Eleanor Herring’s unique study of street furniture design in post-war Britain considers how objects which are now familiar parts of our urban environment – lampposts, post boxes, parking meters, litterbins and signage – were designed to populate public spaces. Herring explores the context of a post-war government, backed by various bodies keen to propagate ‘good’ modern design in a Britain whose towns and cities had been laid waste by bombing and the privations of war.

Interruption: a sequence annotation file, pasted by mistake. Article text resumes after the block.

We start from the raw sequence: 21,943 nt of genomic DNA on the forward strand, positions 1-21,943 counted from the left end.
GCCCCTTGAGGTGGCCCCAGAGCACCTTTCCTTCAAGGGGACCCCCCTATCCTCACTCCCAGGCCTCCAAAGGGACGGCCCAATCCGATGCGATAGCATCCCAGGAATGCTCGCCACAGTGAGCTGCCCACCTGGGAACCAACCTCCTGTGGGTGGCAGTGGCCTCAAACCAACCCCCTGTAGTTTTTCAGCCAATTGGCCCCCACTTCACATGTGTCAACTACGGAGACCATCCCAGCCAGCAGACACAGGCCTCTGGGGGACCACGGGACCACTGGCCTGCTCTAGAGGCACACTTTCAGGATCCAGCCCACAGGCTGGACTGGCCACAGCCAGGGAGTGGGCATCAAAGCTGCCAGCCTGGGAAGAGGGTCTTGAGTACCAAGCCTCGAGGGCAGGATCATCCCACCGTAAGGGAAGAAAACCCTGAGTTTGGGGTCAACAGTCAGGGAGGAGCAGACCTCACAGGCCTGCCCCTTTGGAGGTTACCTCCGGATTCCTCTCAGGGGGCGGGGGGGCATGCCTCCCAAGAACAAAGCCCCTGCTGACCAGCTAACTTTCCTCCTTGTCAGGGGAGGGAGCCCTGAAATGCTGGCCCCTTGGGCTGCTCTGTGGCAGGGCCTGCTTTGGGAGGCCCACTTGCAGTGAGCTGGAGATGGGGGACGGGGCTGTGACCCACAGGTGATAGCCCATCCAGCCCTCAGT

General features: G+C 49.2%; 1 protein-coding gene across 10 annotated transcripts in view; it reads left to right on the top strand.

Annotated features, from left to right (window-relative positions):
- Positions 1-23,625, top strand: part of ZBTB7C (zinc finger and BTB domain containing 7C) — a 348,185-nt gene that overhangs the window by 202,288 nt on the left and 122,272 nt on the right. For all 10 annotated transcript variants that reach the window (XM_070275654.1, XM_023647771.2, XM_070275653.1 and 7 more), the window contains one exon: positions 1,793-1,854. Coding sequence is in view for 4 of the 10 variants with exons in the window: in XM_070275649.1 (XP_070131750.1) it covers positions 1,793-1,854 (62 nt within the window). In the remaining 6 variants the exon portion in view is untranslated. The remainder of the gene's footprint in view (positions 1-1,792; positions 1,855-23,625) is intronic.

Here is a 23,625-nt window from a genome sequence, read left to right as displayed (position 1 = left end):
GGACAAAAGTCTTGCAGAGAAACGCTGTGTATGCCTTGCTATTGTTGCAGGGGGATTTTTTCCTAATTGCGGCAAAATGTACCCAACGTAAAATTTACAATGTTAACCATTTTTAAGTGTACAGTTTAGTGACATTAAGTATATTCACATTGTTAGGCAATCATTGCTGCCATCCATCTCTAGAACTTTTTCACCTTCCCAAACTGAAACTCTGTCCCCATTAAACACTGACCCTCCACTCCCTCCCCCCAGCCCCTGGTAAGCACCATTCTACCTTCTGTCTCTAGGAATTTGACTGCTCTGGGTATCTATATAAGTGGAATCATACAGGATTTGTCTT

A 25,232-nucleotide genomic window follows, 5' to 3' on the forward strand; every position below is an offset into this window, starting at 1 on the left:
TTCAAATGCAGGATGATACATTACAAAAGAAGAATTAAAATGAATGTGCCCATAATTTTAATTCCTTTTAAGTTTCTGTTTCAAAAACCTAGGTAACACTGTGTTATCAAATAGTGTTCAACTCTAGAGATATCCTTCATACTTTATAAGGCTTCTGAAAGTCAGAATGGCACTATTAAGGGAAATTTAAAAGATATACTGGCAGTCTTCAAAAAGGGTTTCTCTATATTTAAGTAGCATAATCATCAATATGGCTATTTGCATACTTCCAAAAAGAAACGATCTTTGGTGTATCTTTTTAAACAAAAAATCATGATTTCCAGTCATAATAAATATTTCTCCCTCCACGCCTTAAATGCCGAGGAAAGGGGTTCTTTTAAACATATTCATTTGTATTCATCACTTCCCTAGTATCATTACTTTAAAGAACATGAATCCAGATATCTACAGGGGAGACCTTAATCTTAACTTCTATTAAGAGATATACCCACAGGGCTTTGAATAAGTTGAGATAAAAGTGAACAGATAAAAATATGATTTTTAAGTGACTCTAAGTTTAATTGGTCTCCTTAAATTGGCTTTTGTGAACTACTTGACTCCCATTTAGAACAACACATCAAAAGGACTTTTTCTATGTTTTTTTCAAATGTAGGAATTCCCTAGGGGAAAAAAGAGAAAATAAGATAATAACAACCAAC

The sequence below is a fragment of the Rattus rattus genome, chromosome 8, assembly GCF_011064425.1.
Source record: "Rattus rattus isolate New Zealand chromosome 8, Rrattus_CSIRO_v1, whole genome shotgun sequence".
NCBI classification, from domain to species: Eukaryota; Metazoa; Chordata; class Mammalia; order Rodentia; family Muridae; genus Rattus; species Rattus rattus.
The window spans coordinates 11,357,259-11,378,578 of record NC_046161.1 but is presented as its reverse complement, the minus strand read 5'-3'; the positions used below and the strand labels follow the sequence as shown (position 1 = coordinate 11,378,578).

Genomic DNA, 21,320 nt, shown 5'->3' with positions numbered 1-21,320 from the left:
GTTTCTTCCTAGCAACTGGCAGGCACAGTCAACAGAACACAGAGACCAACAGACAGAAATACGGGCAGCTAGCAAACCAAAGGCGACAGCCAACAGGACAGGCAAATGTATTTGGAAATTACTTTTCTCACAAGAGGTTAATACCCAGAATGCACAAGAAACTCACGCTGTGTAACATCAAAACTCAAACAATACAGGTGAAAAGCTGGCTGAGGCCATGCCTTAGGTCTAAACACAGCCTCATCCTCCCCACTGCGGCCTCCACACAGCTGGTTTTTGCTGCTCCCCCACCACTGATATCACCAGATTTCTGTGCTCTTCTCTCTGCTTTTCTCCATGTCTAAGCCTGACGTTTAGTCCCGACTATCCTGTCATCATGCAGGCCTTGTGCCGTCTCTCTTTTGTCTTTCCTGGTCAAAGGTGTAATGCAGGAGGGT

She also considers the innate conservatism of local communities and councils, wary of a standardised street design imposed from above. She traces how the design of street furniture became the site of a fierce struggle which exposed deep-seated anxieties about class, taste and power. Herring’s original research draws upon archival material and on interviews with leading figures in urban design, including the graphic designer Margaret Calvert and industrial designer Kenneth Grange.